Synaptamide production was quantitatively determined by multiple reaction monitoring of E-18 hippocampal cultures. The cellular synaptamide level after 3 days of supplementation with 1 μM DHA was estimated to be approximately 13.5 nM, or 240 nM when its hydrolysis was blocked by URB597 .
No information is available regarding the mechanism of synaptamide synthesis. Because of the structural similarity to AEA, however, it may be postulated that AEA and synaptamide synthesis occur through the same mechanism. An intermediate in this biosynthetic pathway is N-acylphosphatidylethanolamine (NAPE) . NAPE-dependent AEA synthesis has been observed in rat cortical neurons cultured from day17 fetuses and in rat brain, including the hippocampus [28,29]. One possible mechanism for the production of N-acylethanolamide from NAPE is hydrolysis by a phospholipase D . Another involves an initial double O-deacylation of NAPE by the α/β-hydrolase 4 (ABH4), forming a glycerophospho-N-acylethanolamine intermediate that is hydrolyzed by glycerophosphodiesterase 1 (GDE1) to release the N-acylethanolamide group . NAPE synthesis is presumed to occur through transfer of the sn-1 fatty acid of phosphatidylcholine (PC) to PE . This is a potential problem with regard to synaptamide synthesis because the sn-1 position of PC contains mostly saturated fatty acids and very little, if any, DHA. However, a Ca2+- independent N-acyltransferase (iNAT) that can transfer either the sn-1 or sn-2 fatty acyl group of PC to PE has been recently described (32), and this reaction could be a source of the DHA required to form the N-docosahexaenoyl group of NAPE. A possible alternative pathway for synaptamide synthesis is direct condensation of DHA and ethanolamine, a reversal of the hydrolysis reaction catalyzed by FAAH. Synthesis of AEA by such a direct condensation mechanism has been observed in bovine and rabbit brain preparations [33-35]. However, the fatty acid and ethanolamine concentrations required for this reaction are high, and thus the physiological relevance of this process is questionable . Currently, it is uncertain if any of these reported pathways are applicable to the biosynthesis of synaptamide.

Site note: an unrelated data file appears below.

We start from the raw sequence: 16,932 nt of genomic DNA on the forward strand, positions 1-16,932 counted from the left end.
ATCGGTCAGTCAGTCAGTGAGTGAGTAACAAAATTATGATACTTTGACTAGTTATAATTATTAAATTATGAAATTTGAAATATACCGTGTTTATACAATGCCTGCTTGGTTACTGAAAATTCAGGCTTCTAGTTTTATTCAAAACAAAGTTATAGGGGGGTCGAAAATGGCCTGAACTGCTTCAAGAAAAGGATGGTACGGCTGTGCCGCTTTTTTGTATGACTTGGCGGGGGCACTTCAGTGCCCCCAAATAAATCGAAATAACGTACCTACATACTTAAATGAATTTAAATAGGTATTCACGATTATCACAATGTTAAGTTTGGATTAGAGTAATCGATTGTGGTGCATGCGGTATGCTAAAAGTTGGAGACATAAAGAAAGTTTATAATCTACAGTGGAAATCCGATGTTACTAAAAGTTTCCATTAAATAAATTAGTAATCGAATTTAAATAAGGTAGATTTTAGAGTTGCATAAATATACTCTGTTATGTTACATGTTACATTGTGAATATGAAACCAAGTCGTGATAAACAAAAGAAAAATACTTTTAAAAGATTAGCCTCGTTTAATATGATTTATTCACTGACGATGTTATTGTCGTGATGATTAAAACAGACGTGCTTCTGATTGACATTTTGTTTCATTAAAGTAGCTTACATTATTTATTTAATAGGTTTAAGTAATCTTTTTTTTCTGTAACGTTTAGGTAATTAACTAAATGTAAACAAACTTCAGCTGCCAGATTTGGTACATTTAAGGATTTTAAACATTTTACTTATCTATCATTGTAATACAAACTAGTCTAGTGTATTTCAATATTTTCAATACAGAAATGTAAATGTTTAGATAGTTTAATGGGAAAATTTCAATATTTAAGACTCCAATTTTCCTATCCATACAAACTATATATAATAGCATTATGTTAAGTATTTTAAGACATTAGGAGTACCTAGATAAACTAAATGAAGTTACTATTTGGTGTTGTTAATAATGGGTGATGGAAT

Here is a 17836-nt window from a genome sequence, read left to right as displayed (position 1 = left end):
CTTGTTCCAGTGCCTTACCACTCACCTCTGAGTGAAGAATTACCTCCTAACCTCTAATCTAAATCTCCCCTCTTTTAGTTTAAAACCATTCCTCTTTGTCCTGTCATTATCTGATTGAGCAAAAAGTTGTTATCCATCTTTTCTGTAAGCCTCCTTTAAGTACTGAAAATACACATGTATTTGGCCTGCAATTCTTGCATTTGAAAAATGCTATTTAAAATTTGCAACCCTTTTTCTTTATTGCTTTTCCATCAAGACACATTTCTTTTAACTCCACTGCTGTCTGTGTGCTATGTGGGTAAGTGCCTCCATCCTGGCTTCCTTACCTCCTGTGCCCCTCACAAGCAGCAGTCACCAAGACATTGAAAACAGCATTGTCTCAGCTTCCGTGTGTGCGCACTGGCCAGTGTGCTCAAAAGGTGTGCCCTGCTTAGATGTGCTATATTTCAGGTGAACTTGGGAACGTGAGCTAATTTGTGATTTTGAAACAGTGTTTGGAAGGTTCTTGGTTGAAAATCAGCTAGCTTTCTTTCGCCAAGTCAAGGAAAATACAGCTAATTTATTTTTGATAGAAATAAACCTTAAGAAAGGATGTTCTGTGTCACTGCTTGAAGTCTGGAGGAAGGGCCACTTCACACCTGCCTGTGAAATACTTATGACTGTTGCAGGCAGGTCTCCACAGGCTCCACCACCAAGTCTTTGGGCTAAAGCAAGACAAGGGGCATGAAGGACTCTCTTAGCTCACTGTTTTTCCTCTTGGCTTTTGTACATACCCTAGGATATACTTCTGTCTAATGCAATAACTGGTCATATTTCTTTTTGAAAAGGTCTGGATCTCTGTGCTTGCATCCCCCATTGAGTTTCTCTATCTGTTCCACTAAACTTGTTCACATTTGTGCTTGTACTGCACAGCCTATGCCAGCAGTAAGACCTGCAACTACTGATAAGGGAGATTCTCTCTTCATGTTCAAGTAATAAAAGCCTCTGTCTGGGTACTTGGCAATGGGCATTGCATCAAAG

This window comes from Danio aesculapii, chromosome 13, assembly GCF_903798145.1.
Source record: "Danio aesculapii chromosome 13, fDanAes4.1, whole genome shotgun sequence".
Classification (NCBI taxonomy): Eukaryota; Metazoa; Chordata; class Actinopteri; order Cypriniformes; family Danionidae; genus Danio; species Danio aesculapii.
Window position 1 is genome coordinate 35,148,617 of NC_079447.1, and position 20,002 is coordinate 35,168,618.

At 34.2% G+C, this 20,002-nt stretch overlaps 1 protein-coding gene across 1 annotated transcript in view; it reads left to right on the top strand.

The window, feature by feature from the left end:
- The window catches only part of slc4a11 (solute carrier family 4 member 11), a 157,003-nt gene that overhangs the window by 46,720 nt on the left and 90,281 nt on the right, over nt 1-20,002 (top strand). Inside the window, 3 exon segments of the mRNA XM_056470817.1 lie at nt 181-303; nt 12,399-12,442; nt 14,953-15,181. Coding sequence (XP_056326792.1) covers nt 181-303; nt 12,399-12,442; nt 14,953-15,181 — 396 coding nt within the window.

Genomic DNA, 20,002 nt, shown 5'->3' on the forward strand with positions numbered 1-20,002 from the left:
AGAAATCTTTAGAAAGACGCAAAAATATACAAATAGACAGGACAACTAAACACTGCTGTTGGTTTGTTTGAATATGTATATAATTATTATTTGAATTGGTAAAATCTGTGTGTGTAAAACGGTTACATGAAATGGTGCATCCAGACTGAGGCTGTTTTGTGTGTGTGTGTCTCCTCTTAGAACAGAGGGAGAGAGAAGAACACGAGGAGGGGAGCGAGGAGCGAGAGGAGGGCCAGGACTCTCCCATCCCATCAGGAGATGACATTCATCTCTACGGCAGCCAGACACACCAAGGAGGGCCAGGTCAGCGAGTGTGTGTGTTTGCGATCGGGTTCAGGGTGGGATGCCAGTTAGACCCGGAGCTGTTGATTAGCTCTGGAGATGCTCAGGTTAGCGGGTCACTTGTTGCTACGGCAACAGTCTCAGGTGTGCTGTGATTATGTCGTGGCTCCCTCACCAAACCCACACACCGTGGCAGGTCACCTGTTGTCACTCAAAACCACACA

Synaptamide is a potent mediator for the neuritogenic and synaptogenic effects of DHA. Fig. 3A shows the comparative effectiveness of synaptamide and DHA on neurite growth in 3 days-in-vitro (DIV) cultures. Although a small increase in neurite growth relative to the control culture was noted with 0.5 μM DHA, a larger effect was produced by a 10-fold lower concentration of synaptamide. Fig. 3B shows the quantitative difference in neurite growth induced by synaptamide and DHA during 3 days in culture. A statistically significant increase was produced by 0.01 μM synaptamide, and further increases occurred when the concentration was raised to 0.1 μM and 1 μM. In contrast, a DHA concentration of 0.5 μM was required to produce a significant increase.